"To inspire them to realize more and more of their capacities for living meaningful lives. Because there certainly is meaning to life."
-John Coltrane on Uplifting Others

Wednesday, November 13, 2013

Week Ten: Exercise in Finding Voice

  Two weeks ago, I presented on Expressivism, and had the class participate in a "Voice" exercise. Peter Elbow writes, "Students read a writer with a particularly strong and obvious-"loud"-voice and then try to write something that produces the same voice. The object is for the student to "get inside" the self of the imitated writer by getting the sound of his tone of voice" (120). I find this exercise fascinating, so I repurposed it for the presentation.
  I handed out an index card for everyone in the class. I had them answer the following questions:

  1. Who is an author you admire?
  2. What characteristics of that author's writing do you admire?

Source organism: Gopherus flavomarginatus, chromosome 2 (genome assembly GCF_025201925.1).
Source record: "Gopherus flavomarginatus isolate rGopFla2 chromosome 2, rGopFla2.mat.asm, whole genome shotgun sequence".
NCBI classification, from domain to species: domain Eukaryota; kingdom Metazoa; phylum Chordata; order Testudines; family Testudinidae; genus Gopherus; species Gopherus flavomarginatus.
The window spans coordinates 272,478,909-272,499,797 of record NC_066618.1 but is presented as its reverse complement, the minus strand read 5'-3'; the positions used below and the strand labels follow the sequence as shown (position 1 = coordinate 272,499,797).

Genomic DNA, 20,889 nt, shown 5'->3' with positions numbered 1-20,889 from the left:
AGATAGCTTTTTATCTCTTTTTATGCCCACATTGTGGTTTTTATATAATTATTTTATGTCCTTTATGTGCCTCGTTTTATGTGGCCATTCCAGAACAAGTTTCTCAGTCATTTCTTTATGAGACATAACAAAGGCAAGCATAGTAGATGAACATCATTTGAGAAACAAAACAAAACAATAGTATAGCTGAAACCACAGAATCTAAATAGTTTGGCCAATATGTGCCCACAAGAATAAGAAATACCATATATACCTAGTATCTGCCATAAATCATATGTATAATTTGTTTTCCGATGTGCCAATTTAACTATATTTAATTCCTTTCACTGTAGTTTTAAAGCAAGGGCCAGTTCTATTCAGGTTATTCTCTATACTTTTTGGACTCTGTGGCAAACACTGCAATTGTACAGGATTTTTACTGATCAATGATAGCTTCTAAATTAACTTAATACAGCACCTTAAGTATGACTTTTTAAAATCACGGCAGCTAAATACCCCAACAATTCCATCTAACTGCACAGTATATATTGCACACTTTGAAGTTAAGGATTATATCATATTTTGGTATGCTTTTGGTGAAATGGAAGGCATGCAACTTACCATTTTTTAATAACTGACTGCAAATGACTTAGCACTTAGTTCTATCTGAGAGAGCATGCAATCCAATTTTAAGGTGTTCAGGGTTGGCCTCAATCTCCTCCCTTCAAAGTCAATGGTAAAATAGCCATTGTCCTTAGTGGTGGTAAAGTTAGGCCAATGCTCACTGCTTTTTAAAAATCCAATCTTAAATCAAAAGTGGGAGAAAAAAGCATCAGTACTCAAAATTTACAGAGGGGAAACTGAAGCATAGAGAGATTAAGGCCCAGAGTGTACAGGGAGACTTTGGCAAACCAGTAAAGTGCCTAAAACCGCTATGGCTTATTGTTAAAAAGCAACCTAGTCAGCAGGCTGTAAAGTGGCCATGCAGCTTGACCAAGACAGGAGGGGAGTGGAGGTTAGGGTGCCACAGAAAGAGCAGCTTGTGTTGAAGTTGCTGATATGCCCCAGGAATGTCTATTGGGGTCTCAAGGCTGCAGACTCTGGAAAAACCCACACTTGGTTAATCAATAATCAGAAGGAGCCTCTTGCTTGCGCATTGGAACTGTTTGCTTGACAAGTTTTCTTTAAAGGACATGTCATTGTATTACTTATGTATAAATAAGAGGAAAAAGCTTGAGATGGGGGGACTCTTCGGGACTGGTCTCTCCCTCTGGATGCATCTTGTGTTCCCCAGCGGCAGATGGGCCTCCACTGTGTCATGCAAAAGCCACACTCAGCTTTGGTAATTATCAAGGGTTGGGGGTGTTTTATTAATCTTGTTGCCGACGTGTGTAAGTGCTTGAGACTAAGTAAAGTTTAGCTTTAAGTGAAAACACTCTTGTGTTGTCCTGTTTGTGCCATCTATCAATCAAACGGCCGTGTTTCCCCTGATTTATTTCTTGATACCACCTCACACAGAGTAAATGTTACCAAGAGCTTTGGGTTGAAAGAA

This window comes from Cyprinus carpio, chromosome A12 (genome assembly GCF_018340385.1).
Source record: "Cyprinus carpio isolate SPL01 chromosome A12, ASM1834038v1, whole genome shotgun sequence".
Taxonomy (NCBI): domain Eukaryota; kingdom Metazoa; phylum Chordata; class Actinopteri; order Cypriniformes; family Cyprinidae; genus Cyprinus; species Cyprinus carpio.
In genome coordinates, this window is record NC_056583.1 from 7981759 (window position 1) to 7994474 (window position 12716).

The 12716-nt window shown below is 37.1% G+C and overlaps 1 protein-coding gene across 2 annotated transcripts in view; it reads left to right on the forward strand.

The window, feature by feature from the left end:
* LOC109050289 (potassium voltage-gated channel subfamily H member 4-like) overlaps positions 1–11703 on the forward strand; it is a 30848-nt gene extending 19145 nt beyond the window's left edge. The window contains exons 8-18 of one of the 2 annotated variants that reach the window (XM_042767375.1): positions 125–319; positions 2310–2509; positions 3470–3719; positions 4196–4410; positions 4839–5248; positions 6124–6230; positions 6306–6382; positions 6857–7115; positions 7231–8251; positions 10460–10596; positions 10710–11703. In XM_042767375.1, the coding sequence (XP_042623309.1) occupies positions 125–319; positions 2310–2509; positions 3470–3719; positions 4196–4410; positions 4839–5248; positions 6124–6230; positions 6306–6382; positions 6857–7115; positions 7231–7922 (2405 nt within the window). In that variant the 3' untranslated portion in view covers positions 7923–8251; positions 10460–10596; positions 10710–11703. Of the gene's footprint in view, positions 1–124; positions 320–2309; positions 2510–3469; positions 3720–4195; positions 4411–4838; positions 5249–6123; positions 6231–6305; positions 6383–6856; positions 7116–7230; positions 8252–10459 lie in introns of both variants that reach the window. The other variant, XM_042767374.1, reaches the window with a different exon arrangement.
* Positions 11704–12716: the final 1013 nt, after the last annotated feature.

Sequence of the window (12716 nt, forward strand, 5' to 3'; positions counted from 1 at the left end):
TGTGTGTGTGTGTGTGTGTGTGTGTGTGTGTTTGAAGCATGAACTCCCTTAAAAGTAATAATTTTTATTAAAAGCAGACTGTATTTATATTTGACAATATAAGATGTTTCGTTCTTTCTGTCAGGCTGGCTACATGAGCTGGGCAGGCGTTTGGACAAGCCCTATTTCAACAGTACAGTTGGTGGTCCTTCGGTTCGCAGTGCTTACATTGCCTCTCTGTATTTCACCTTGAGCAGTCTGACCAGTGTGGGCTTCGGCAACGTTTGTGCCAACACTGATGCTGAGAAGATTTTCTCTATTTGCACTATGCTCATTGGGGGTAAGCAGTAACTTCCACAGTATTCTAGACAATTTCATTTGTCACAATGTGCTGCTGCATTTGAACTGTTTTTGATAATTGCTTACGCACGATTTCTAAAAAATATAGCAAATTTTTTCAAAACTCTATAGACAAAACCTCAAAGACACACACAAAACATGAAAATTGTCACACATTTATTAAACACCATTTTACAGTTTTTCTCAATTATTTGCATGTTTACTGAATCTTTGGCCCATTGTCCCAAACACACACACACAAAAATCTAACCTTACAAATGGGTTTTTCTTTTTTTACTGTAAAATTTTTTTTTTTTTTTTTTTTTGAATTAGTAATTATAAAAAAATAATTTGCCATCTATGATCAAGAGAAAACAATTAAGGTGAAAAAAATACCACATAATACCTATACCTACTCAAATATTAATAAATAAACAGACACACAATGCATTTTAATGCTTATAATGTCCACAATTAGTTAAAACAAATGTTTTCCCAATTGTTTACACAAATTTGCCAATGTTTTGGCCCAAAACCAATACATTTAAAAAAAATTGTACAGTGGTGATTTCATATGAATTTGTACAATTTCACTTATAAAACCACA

3. If you can, write a quote from that author you find particularly fascinating.
  I then had them put those cards away, as I proceeded with the discussion. When the time came, I pulled up this picture:
  The students then had to re-write the bear sign, in the voice of their admired author. I then had a few students share their re-writes: I wish I had written them down. I remember Caleb had a Hemingway re-write that was particularly effective.
  To add nuance to Elbow's experiment, I asked the students to pass their notecards two students to the left. They then had three minutes to perform another re-write, this time channeling this new author. Unfortunately, we only had time for one student to share. Luckily, it was Brian's re-working of the bear sign in McCarthy's voice.

Update: Sometimes, fate smiles down on those who post late. Last week, McSweeny's posted several re-writes of Walter White's "I'm the one who knocks" speech. Each re-write is from a famous author. I hope you enjoy the Jane Austen version. If you want, present your own re-write of Walt's speech in the comments.

Work Cited
Elbow, Peter. "A Method for Teaching Writing." College English 30.2 (1968): 115-25. PDF file.

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